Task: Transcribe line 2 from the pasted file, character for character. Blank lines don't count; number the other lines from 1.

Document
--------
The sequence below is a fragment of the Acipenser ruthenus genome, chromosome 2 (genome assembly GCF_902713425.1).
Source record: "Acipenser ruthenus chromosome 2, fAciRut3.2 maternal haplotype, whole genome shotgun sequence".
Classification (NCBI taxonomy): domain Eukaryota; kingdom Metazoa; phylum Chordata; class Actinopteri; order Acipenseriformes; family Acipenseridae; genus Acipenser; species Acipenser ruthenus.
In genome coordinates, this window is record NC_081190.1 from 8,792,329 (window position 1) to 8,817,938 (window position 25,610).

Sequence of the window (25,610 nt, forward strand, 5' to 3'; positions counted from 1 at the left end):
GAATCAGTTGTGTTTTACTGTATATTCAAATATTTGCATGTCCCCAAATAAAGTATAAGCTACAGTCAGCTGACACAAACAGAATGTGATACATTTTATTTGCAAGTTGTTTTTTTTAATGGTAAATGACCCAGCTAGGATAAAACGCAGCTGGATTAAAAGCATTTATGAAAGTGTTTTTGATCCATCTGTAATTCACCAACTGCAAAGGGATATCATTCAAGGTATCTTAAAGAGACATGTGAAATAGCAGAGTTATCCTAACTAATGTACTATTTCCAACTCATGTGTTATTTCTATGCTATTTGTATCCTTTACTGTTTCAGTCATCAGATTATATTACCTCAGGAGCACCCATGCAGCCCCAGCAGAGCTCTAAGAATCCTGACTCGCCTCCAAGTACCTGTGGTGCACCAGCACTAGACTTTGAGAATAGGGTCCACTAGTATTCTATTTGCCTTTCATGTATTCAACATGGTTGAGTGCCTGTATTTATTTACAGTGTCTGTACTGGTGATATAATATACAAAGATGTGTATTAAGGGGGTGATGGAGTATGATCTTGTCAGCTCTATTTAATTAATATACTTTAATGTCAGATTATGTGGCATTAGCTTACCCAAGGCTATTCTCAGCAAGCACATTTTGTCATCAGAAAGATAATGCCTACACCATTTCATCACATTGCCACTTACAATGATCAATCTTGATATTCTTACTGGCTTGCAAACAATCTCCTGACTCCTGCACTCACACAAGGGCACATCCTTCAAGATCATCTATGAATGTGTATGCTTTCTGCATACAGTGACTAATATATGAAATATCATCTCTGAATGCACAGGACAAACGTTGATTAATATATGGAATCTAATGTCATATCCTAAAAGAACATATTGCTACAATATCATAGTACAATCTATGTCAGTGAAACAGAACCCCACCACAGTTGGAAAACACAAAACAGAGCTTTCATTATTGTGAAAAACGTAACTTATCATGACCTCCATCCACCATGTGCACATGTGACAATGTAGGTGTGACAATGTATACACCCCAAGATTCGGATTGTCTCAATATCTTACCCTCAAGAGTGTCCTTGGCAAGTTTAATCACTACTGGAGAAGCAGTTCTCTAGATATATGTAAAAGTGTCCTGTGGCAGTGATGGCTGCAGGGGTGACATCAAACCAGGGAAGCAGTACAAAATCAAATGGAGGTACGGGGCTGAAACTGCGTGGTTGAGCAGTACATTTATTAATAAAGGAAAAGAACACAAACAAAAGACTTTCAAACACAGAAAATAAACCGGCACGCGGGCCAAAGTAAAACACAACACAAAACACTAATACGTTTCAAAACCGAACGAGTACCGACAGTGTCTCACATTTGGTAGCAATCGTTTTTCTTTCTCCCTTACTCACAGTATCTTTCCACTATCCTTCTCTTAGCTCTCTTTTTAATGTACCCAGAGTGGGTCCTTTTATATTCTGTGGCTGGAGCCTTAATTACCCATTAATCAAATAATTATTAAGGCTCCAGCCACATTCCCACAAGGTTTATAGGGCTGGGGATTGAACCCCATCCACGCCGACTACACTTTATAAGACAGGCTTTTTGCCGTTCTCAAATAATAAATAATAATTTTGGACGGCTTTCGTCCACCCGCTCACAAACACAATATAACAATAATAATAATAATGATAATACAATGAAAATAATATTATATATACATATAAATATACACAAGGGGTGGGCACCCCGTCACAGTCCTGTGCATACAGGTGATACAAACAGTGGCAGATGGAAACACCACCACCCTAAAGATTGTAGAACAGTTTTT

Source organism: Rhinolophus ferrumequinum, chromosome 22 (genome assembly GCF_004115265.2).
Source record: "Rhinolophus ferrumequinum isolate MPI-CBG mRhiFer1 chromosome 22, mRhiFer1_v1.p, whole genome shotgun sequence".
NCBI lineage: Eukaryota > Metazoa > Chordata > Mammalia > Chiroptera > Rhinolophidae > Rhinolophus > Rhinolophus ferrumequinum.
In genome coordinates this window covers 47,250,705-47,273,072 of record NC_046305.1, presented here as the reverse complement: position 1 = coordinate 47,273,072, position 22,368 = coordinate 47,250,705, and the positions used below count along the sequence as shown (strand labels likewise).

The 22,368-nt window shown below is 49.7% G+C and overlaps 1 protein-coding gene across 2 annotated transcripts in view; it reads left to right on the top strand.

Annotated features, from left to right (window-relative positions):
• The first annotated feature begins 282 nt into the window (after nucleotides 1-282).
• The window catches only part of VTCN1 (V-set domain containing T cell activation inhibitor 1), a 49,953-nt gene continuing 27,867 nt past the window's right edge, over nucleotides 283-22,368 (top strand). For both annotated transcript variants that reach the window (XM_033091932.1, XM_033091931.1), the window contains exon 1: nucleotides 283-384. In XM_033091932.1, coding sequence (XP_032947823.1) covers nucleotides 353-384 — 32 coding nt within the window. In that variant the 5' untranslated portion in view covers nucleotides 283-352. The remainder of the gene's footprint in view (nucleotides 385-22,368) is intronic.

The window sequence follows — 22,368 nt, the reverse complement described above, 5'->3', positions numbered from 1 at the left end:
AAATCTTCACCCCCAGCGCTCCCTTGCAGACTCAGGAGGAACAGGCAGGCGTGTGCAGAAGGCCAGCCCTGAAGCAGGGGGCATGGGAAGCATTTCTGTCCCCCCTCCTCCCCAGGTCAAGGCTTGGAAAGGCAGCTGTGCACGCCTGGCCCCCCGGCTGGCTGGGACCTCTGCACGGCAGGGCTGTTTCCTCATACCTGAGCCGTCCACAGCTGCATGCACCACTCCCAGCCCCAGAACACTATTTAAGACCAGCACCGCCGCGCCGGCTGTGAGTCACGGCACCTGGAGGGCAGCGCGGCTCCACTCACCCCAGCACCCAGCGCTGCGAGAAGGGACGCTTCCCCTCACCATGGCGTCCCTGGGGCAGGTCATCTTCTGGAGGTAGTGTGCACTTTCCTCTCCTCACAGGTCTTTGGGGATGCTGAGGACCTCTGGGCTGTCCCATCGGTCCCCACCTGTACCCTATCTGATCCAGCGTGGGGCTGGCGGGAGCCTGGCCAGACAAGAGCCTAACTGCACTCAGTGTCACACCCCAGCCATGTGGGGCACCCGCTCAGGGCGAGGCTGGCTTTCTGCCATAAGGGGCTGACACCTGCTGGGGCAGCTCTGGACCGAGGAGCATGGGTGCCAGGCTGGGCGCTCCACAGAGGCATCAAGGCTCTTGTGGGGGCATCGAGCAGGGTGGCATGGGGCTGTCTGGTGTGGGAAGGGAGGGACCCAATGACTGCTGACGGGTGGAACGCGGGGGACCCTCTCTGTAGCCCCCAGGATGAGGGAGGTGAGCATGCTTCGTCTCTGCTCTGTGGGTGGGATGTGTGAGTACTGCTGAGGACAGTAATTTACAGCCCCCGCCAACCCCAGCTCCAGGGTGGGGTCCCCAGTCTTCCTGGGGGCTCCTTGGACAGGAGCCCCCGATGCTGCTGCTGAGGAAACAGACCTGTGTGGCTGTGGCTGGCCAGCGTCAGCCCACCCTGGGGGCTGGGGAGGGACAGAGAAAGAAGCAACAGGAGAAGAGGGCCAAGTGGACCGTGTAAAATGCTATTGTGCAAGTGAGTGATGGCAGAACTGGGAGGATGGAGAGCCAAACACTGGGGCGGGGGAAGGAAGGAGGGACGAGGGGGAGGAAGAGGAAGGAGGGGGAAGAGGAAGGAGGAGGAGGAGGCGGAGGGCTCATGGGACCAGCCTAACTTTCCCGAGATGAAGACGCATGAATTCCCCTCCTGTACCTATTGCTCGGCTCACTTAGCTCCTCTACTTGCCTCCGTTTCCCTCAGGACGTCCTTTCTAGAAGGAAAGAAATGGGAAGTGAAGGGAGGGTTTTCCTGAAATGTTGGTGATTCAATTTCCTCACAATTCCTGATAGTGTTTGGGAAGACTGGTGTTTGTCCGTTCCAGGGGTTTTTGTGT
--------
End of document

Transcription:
Source record: "Acipenser ruthenus chromosome 2, fAciRut3.2 maternal haplotype, whole genome shotgun sequence".